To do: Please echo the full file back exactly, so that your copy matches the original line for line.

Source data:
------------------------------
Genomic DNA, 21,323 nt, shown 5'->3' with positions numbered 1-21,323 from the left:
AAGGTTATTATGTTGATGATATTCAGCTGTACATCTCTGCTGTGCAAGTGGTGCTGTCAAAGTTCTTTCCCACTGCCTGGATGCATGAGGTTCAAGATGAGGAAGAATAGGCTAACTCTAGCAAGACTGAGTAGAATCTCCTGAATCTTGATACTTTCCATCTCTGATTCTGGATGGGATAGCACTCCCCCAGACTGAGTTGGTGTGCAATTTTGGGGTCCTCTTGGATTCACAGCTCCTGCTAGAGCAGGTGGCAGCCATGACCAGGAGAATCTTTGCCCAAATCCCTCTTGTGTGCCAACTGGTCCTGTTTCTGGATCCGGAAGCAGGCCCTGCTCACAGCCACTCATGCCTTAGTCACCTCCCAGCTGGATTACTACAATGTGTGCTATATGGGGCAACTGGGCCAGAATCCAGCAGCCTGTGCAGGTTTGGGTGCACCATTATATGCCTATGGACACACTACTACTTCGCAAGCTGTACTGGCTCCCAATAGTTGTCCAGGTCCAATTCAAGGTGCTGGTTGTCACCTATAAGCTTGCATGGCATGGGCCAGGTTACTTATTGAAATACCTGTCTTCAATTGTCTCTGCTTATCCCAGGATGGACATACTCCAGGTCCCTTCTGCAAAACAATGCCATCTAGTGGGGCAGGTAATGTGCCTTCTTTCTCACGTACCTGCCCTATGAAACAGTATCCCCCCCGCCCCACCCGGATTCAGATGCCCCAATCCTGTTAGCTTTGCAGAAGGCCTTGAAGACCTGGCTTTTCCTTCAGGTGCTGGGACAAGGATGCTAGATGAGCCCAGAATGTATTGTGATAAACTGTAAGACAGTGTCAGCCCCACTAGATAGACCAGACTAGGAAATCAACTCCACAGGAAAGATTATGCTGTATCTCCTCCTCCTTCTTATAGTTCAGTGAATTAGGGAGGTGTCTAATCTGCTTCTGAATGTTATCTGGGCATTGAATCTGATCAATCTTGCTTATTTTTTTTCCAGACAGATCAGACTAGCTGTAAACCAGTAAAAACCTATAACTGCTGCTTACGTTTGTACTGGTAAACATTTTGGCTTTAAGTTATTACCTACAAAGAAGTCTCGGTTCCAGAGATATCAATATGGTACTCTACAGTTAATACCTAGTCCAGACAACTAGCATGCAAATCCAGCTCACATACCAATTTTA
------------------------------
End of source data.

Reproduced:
Genomic DNA, 21,323 nt, shown 5'->3' with positions numbered 1-21,323 from the left:
AAGGTTATTATGTTGATGATATTCAGCTGTACATCTCTGCTGTGCAAGTGGTGCTGTCAAAGTTCTTTCCCACTGCCTGGATGCATGAGGTTCAAGATGAGGAAGAATAGGCTAACTCTAGCAAGACTGAGTAGAATCTCCTGAATCTTGATACTTTCCATCTCTGATTCTGGATGGGATAGCACTCCCCCAGACTGAGTTGGTGTGCAATTTTGGGGTCCTCTTGGATTCACAGCTCCTGCTAGAGCAGGTGGCAGCCATGACCAGGAGAATCTTTGCCCAAATCCCTCTTGTGTGCCAACTGGTCCTGTTTCTGGATCCGGAAGCAGGCCCTGCTCACAGCCACTCATGCCTTAGTCACCTCCCAGCTGGATTACTACAATGTGTGCTATATGGGGCAACTGGGCCAGAATCCAGCAGCCTGTGCAGGTTTGGGTGCACCATTATATGCCTATGGACACACTACTACTTCGCAAGCTGTACTGGCTCCCAATAGTTGTCCAGGTCCAATTCAAGGTGCTGGTTGTCACCTATAAGCTTGCATGGCATGGGCCAGGTTACTTATTGAAATACCTGTCTTCAATTGTCTCTGCTTATCCCAGGATGGACATACTCCAGGTCCCTTCTGCAAAACAATGCCATCTAGTGGGGCAGGTAATGTGCCTTCTTTCTCACGTACCTGCCCTATGAAACAGTATCCCCCCCGCCCCACCCGGATTCAGATGCCCCAATCCTGTTAGCTTTGCAGAAGGCCTTGAAGACCTGGCTTTTCCTTCAGGTGCTGGGACAAGGATGCTAGATGAGCCCAGAATGTATTGTGATAAACTGTAAGACAGTGTCAGCCCCACTAGATAGACCAGACTAGGAAATCAACTCCACAGGAAAGATTATGCTGTATCTCCTCCTCCTTCTTATAGTTCAGTGAATTAGGGAGGTGTCTAATCTGCTTCTGAATGTTATCTGGGCATTGAATCTGATCAATCTTGCTTATTTTTTTTCCAGACAGATCAGACTAGCTGTAAACCAGTAAAAACCTATAACTGCTGCTTACGTTTGTACTGGTAAACATTTTGGCTTTAAGTTATTACCTACAAAGAAGTCTCGGTTCCAGAGATATCAATATGGTACTCTACAGTTAATACCTAGTCCAGACAACTAGCATGCAAATCCAGCTCACATACCAATTTTA